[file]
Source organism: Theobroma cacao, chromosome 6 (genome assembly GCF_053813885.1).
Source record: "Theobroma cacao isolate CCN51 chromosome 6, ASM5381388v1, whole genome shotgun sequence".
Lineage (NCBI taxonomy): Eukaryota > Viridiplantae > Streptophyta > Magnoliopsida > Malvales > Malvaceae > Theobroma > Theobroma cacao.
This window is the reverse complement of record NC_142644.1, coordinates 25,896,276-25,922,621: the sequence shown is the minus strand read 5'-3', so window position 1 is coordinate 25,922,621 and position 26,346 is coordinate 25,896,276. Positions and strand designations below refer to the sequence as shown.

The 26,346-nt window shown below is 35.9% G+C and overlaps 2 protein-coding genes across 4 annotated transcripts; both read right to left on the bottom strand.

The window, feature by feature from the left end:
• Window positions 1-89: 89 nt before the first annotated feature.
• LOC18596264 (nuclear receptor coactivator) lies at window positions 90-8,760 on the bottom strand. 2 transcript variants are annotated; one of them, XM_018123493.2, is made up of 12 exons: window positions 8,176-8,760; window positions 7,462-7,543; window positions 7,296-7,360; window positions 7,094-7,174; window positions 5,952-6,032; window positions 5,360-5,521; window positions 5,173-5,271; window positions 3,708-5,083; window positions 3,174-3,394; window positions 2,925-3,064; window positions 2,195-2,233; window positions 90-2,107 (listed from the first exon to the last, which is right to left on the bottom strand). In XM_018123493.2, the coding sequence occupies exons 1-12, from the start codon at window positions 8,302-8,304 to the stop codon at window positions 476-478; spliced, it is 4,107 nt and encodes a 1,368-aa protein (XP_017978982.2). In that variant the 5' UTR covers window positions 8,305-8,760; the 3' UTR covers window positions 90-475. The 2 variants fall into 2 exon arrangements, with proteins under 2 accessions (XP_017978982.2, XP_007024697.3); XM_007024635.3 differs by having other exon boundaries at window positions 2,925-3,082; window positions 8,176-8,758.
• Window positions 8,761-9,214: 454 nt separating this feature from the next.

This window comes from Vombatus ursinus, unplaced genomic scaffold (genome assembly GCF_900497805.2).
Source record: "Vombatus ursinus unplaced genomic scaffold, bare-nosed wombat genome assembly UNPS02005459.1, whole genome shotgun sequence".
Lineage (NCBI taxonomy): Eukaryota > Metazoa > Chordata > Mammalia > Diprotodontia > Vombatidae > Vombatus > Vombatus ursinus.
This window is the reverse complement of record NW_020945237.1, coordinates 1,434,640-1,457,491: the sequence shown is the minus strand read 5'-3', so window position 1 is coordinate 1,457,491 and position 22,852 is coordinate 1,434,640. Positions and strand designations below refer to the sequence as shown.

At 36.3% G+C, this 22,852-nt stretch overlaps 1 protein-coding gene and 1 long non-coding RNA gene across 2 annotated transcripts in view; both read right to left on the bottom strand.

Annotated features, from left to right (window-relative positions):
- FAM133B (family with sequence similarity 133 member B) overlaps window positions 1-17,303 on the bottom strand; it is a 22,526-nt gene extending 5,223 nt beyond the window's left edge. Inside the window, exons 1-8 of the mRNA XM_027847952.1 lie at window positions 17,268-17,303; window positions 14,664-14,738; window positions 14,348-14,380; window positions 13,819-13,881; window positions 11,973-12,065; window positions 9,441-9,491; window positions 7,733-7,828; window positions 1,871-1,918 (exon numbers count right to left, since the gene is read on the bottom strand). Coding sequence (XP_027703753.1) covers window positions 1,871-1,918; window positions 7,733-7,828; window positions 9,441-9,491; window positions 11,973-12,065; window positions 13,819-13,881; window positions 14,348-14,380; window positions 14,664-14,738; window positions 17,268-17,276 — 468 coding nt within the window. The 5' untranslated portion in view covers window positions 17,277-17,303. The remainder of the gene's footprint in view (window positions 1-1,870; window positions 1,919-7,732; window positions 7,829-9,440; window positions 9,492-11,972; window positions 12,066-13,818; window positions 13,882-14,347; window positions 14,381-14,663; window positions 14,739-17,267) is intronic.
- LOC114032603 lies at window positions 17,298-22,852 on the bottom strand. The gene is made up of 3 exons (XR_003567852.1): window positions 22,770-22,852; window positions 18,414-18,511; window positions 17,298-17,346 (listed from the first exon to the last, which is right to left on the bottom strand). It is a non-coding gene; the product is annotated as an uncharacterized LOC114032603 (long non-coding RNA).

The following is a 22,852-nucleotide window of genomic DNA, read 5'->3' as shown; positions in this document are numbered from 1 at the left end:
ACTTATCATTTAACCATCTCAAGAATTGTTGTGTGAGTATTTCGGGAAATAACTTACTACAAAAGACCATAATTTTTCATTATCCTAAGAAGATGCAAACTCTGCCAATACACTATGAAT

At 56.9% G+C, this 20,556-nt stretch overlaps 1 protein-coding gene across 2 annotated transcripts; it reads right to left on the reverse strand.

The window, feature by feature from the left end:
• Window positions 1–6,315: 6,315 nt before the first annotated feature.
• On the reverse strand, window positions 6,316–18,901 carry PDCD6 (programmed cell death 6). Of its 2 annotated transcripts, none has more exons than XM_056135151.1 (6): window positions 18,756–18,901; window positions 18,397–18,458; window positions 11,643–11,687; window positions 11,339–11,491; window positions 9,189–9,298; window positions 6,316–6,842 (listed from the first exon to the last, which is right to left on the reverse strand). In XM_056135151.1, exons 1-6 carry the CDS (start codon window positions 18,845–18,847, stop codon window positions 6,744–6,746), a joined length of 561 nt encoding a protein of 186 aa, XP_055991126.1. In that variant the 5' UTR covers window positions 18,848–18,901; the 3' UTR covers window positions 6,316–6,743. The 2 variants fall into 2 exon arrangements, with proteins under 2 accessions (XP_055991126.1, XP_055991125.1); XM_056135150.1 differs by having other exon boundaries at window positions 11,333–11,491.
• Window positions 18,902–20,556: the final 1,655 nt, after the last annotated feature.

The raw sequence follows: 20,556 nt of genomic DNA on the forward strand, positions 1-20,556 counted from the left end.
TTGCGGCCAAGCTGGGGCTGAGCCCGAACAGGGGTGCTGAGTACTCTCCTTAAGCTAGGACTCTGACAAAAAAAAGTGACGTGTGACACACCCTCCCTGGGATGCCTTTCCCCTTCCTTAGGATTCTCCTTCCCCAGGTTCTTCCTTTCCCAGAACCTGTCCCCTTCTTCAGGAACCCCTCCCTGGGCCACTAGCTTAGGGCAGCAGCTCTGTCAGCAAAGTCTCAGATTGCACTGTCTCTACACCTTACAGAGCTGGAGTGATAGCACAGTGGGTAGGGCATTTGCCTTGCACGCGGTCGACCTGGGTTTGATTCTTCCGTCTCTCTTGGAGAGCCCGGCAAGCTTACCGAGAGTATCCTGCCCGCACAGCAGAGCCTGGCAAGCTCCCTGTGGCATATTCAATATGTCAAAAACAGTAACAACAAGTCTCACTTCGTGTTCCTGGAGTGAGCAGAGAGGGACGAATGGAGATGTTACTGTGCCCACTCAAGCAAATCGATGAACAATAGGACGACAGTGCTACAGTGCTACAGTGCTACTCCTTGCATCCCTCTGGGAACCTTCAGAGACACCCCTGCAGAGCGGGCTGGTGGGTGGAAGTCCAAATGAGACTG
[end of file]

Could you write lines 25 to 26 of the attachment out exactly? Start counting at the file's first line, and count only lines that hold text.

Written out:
The raw sequence follows: 20,556 nt of genomic DNA on the forward strand, positions 1-20,556 counted from the left end.
TTGCGGCCAAGCTGGGGCTGAGCCCGAACAGGGGTGCTGAGTACTCTCCTTAAGCTAGGACTCTGACAAAAAAAAGTGACGTGTGACACACCCTCCCTGGGATGCCTTTCCCCTTCCTTAGGATTCTCCTTCCCCAGGTTCTTCCTTTCCCAGAACCTGTCCCCTTCTTCAGGAACCCCTCCCTGGGCCACTAGCTTAGGGCAGCAGCTCTGTCAGCAAAGTCTCAGATTGCACTGTCTCTACACCTTACAGAGCTGGAGTGATAGCACAGTGGGTAGGGCATTTGCCTTGCACGCGGTCGACCTGGGTTTGATTCTTCCGTCTCTCTTGGAGAGCCCGGCAAGCTTACCGAGAGTATCCTGCCCGCACAGCAGAGCCTGGCAAGCTCCCTGTGGCATATTCAATATGTCAAAAACAGTAACAACAAGTCTCACTTCGTGTTCCTGGAGTGAGCAGAGAGGGACGAATGGAGATGTTACTGTGCCCACTCAAGCAAATCGATGAACAATAGGACGACAGTGCTACAGTGCTACAGTGCTACTCCTTGCATCCCTCTGGGAACCTTCAGAGACACCCCTGCAGAGCGGGCTGGTGGGTGGAAGTCCAAATGAGACTG